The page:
We were delighted to see Emily Pilloton, founder of Project H Design and author of Design Revolution, appear as a guest on the Colbert Report last night. The highlight of the interview was the rousing response from Pilloton’s call for a new measure of success according to “the triple bottom line: Planet, People and Profit”.

Pilloton chose excellent visual aids to show Colbert how design can improve lives. Selected from her book, Design Revolution: 100 Products that Empower People, Colbert walked to the interview table wearing Spider Boots, donned a pair of Adaptive Eyewear, and marveled at Pilloton’s ability to move 200 pounds of water with the ease of a “very, very suspicious flight attendant” using the beloved Hippo Water Roller.

The full episode is below. Sorry for the off-color freeze frame! We didn’t choose it, we promise.
Or to watch just the exact 6 minutes of Pilloton’s interview, view this clip directly on Hulu.

Here is Josh Silver’s 5-minute presentation of the optometrist-free glasses at TEDGlobal 2009 in July. In it, he explains that he is 30,000 on the way to putting glasses in the hands of one billion people by 2020. As with many humanitarian designs, the foremost obstacle he faces is bringing down the $19 cost of each pair. He is an atomic physicist by day, which just goes to show anyone can be a humanitarian designer.

20081227-the-goals1Sometimes, a well-told story can do just as much good for a problem as a well-designed solution. This principle attracted me to switch careers from engineering to advertising years ago…I’m still so far from becoming like the storytellers I so admire. This short film makes Ferdinand Dimadura one such storyteller. I won’t spoil it by telling you what’s in it, but I will say that people have been inspired to share this video so much that it has been viewed nearly 10 million times. In fact, I found this from my aunt who forwarded it to my entire extended family!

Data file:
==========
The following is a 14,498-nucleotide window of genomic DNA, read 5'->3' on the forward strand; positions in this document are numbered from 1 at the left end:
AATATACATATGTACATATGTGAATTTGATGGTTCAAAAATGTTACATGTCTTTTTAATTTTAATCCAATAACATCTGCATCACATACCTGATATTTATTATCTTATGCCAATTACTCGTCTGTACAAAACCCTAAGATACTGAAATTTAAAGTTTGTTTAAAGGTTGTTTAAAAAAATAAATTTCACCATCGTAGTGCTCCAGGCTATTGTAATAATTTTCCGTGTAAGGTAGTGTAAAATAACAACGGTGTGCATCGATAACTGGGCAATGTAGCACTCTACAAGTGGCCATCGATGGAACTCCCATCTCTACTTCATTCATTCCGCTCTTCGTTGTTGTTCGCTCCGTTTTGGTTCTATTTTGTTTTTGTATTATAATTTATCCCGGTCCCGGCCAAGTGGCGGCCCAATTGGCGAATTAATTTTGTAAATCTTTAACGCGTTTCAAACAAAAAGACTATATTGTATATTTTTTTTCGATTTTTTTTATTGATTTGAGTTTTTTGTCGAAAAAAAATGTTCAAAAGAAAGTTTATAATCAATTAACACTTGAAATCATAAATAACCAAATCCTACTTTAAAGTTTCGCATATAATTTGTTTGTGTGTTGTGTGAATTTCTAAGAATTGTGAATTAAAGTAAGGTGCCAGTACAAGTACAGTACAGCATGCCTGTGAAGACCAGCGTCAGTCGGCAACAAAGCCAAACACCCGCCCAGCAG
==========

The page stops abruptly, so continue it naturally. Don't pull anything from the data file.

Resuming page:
20081227-the-goals6This week, Ashton Kutcher triumphed over CNN in a race to amass one million followers on Twitter, winning the privilege to donate 10,000 anti-mosquito bed nets to combat malaria. The choice of prize may sound bizarre, but it is perfectly timed for the upcoming World Malaria Day on Friday, April 25. Malaria kills one child every 30 seconds, and more than 80 percent of infections occur in Africa. At $10 per net, the 10,000-net pledge amounted to a $100,000 donation from Ashton to charity Malaria No More, headquartered in New York City. In addition, Ashton has garnered similar pledges from other celebs including Oprah and Ryan Seacrest, reporting a total of $1 million to buy 100,000 nets at last count.

20090419-ashton-donation

20090419-ashton-donationThe news is actually better than most know. Many, if not all, of the donated nets will be Olyset Nets, profiled in a January post here on CbD. They are:
  1. the best-designed nets currently available, which can kill mosquitoes on contact and last up to 5 years instead of only 5 months
  2. produced by A to Z Textile Mills in Tanzania, creating thousands of jobs and stimulating the country’s economy.

Malaria No More cited benefits of malaria prevention beyond saved lives on its blog: malaria prevention leads to

  • a more productive work force
  • reclamation of 25% of a family’s income usually devoted to malaria treatment
  • reclamation of 40% of Africa’s health expenditure that can be redirected from malaria to other high-priority issues like HIV/AIDS, tuberculosis, and water safety.

Other celebrities to lend their support to the fight against malaria include Kiefer Sutherland, who appeared in a somber message during this season’s 24: Redemption on Fox calling upon viewers to donate nets. Malaria No More has rallied many other famous names – American Idol contestants, UK’s Gordon Brown, Dave Chappelle, Bono – to the goal of distributing bed nets to 100% of those who need them by December 31, 2010.